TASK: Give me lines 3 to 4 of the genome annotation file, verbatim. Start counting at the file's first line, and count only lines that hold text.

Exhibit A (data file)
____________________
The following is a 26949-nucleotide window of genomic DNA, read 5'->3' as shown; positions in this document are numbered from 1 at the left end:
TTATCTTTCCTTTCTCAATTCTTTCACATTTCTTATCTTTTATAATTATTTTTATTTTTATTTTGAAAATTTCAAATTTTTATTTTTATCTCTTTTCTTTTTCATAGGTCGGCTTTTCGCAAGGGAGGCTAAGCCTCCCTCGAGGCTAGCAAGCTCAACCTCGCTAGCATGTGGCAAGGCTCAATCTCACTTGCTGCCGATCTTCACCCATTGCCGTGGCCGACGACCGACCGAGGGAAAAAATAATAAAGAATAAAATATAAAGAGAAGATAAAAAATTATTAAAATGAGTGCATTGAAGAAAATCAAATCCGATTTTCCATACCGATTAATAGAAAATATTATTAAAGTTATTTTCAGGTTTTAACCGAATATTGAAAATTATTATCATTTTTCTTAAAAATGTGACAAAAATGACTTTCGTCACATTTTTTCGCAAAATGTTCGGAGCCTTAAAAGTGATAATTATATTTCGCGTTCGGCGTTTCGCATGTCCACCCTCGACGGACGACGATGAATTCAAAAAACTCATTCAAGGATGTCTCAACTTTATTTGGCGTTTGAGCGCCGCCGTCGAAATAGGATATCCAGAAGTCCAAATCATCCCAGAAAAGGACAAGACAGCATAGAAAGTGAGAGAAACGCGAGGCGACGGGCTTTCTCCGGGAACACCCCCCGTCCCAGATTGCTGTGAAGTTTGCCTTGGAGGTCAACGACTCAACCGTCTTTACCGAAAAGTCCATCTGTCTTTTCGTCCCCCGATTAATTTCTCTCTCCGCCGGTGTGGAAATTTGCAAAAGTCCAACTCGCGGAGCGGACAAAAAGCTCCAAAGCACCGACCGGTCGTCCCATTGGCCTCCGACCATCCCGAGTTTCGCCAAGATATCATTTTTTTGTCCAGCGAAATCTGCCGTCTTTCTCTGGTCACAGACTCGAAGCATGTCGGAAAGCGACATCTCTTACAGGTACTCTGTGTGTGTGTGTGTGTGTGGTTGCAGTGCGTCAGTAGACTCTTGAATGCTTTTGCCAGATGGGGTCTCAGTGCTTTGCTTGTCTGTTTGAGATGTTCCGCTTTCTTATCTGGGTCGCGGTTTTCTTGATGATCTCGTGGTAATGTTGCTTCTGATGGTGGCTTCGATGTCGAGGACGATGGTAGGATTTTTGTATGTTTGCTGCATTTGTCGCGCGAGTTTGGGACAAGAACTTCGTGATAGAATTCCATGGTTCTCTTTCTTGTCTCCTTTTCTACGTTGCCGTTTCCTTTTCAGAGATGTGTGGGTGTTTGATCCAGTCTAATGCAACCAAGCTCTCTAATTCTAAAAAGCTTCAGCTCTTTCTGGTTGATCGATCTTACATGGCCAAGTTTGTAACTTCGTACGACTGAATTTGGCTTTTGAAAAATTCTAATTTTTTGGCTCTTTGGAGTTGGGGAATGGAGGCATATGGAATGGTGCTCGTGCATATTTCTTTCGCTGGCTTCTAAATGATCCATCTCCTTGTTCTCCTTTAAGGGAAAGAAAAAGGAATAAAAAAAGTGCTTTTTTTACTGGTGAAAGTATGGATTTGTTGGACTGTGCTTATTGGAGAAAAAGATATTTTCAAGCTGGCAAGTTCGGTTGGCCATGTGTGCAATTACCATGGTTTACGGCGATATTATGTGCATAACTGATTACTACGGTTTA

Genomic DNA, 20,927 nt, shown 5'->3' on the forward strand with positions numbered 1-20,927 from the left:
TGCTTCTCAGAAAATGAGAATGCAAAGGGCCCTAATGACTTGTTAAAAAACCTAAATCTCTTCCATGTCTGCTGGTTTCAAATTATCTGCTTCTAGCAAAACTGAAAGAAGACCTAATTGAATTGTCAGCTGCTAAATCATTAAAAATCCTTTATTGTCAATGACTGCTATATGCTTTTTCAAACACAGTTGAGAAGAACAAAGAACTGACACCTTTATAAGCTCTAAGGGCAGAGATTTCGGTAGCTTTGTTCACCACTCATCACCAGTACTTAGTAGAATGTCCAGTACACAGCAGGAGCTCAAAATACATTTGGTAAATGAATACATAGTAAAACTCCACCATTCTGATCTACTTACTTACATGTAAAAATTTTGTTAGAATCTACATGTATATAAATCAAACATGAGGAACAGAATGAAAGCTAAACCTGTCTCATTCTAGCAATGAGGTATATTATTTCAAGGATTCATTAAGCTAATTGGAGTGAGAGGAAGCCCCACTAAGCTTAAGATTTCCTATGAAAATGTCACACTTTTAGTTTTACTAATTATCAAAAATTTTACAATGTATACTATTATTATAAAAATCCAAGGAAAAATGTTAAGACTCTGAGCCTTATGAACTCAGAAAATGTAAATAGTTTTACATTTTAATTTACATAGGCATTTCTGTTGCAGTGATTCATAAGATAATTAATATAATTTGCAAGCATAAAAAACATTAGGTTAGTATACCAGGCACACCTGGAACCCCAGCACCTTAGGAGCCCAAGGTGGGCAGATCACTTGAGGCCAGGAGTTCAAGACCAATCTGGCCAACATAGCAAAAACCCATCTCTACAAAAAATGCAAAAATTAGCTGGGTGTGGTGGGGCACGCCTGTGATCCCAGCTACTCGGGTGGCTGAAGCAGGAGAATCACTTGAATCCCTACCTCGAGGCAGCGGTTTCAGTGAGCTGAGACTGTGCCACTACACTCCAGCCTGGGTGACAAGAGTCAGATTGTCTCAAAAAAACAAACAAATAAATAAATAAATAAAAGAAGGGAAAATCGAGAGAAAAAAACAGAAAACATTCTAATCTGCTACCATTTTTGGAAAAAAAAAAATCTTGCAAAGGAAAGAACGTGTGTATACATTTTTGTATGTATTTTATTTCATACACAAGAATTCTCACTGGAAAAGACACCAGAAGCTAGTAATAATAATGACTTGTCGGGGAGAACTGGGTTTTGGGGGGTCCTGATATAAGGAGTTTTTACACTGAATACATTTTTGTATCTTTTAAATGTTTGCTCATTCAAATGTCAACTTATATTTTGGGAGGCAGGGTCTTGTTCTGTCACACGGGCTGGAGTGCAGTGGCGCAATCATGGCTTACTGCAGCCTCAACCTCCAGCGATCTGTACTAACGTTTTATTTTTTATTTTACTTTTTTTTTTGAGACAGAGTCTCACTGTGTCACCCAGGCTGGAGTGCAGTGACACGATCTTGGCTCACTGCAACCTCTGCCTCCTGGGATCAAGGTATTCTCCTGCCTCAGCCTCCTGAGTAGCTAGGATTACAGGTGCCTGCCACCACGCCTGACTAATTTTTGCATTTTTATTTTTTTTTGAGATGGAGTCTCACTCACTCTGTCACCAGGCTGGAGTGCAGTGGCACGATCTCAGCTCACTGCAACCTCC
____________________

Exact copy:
Genomic DNA, 20,927 nt, shown 5'->3' on the forward strand with positions numbered 1-20,927 from the left:
TGCTTCTCAGAAAATGAGAATGCAAAGGGCCCTAATGACTTGTTAAAAAACCTAAATCTCTTCCATGTCTGCTGGTTTCAAATTATCTGCTTCTAGCAAAACTGAAAGAAGACCTAATTGAATTGTCAGCTGCTAAATCATTAAAAATCCTTTATTGTCAATGACTGCTATATGCTTTTTCAAACACAGTTGAGAAGAACAAAGAACTGACACCTTTATAAGCTCTAAGGGCAGAGATTTCGGTAGCTTTGTTCACCACTCATCACCAGTACTTAGTAGAATGTCCAGTACACAGCAGGAGCTCAAAATACATTTGGTAAATGAATACATAGTAAAACTCCACCATTCTGATCTACTTACTTACATGTAAAAATTTTGTTAGAATCTACATGTATATAAATCAAACATGAGGAACAGAATGAAAGCTAAACCTGTCTCATTCTAGCAATGAGGTATATTATTTCAAGGATTCATTAAGCTAATTGGAGTGAGAGGAAGCCCCACTAAGCTTAAGATTTCCTATGAAAATGTCACACTTTTAGTTTTACTAATTATCAAAAATTTTACAATGTATACTATTATTATAAAAATCCAAGGAAAAATGTTAAGACTCTGAGCCTTATGAACTCAGAAAATGTAAATAGTTTTACATTTTAATTTACATAGGCATTTCTGTTGCAGTGATTCATAAGATAATTAATATAATTTGCAAGCATAAAAAACATTAGGTTAGTATACCAGGCACACCTGGAACCCCAGCACCTTAGGAGCCCAAGGTGGGCAGATCACTTGAGGCCAGGAGTTCAAGACCAATCTGGCCAACATAGCAAAAACCCATCTCTACAAAAAATGCAAAAATTAGCTGGGTGTGGTGGGGCACGCCTGTGATCCCAGCTACTCGGGTGGCTGAAGCAGGAGAATCACTTGAATCCCTACCTCGAGGCAGCGGTTTCAGTGAGCTGAGACTGTGCCACTACACTCCAGCCTGGGTGACAAGAGTCAGATTGTCTCAAAAAAACAAACAAATAAATAAATAAATAAAAGAAGGGAAAATCGAGAGAAAAAAACAGAAAACATTCTAATCTGCTACCATTTTTGGAAAAAAAAAAATCTTGCAAAGGAAAGAACGTGTGTATACATTTTTGTATGTATTTTATTTCATACACAAGAATTCTCACTGGAAAAGACACCAGAAGCTAGTAATAATAATGACTTGTCGGGGAGAACTGGGTTTTGGGGGGTCCTGATATAAGGAGTTTTTACACTGAATACATTTTTGTATCTTTTAAATGTTTGCTCATTCAAATGTCAACTTATATTTTGGGAGGCAGGGTCTTGTTCTGTCACACGGGCTGGAGTGCAGTGGCGCAATCATGGCTTACTGCAGCCTCAACCTCCAGCGATCTGTACTAACGTTTTATTTTTTATTTTACTTTTTTTTTTGAGACAGAGTCTCACTGTGTCACCCAGGCTGGAGTGCAGTGACACGATCTTGGCTCACTGCAACCTCTGCCTCCTGGGATCAAGGTATTCTCCTGCCTCAGCCTCCTGAGTAGCTAGGATTACAGGTGCCTGCCACCACGCCTGACTAATTTTTGCATTTTTATTTTTTTTTGAGATGGAGTCTCACTCACTCTGTCACCAGGCTGGAGTGCAGTGGCACGATCTCAGCTCACTGCAACCTCC